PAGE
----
Next, there’s a very impressive amount of flexibility within the VW95ES’s menus for calibrating the picture to look exactly how you want it to. Sony’s Real Colour Processing system provides pretty much all the colour options you need (albeit via a rather strange menu system that’s not as intuitive as we’d like it to be).
There’s also plenty of gamma correction (with 11 presets on offer, as well as a manual black/white level adjustment) which proves unusually good, for instance, at letting you boost the image’s brightness without severely impacting its black level response. The VW95ES also sensibly provides separate picture adjustments for 2D
and 3D playback, in recognition of the very different image qualities
each dimension requires.
As with all of Sony’s relatively high-end projectors, the VW95ES carries a variety of frame-interpolating motion compensation settings, including an interesting Film Projection mode (not found on the HW30) which inserts a black frame into the image to deliver a picture that ‘feels’ more like something you’d see with a traditional celluloid projector. As ever we’re bound to say that the VW95ES’s motion processing won’t suit everyone thanks to the way it tends to make films look more like TV shows. But at least it can be said that Sony’s processing systems are good in the sense that they do what they do without generating many unwanted side effects.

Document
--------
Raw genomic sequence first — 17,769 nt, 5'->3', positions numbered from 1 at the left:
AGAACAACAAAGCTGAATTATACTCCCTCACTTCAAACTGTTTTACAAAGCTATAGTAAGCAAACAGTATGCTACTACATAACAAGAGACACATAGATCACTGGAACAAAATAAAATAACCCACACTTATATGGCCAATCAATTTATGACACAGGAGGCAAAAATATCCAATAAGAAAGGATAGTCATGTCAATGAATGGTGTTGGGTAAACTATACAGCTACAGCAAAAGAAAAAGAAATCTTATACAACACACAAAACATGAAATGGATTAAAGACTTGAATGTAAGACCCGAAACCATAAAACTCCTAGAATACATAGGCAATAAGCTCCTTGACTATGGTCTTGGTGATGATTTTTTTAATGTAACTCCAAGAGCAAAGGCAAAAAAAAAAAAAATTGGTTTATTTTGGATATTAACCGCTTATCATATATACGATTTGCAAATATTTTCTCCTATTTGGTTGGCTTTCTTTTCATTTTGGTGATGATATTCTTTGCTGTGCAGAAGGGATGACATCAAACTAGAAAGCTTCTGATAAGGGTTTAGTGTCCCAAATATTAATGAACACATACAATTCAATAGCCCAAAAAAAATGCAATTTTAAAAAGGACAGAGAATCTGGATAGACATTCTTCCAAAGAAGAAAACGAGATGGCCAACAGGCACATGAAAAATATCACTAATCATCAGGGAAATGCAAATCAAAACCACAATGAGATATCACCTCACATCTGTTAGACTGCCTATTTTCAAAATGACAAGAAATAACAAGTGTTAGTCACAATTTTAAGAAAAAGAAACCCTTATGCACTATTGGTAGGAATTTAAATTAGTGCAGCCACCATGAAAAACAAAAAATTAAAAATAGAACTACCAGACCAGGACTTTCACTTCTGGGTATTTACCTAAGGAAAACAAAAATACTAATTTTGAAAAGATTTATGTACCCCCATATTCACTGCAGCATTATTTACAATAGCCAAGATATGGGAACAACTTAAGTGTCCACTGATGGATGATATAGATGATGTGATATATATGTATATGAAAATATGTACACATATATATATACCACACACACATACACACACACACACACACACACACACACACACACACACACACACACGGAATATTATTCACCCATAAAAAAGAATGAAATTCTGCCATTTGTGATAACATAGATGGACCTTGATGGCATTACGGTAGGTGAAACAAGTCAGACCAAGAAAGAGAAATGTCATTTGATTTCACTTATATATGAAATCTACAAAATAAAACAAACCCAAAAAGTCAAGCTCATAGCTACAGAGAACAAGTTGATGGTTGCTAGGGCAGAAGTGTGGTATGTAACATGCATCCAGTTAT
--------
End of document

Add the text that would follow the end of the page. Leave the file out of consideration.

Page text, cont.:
Although the VW95ES’s 3D performance is notionally its most interesting element, we’re actually going to start our tests with its 2D performance. Partly to make sure you keep reading to the end (!), but mostly because it’s actually the VW95ES’s 2D performance that has got us most excited. Basically, the VW95ES’s 2D pictures are easily the best we’ve seen to date from an SXRD projector. Furthermore, they’re also suddenly up there with the sort of pictorial magnificence consistently offered by arch rival JVC.
The main reason for this is the leap forward the VW95ES delivers with its black level response. Dark scenes look quite gorgeously natural and refined thanks to the richness and depth of the projector’s black colour reproduction. Making this all the more remarkable is the fact that dark scenes are also stuffed with subtle shadow details and tonal variations, ensuring that they look every bit as rich and dynamic as bright scenes.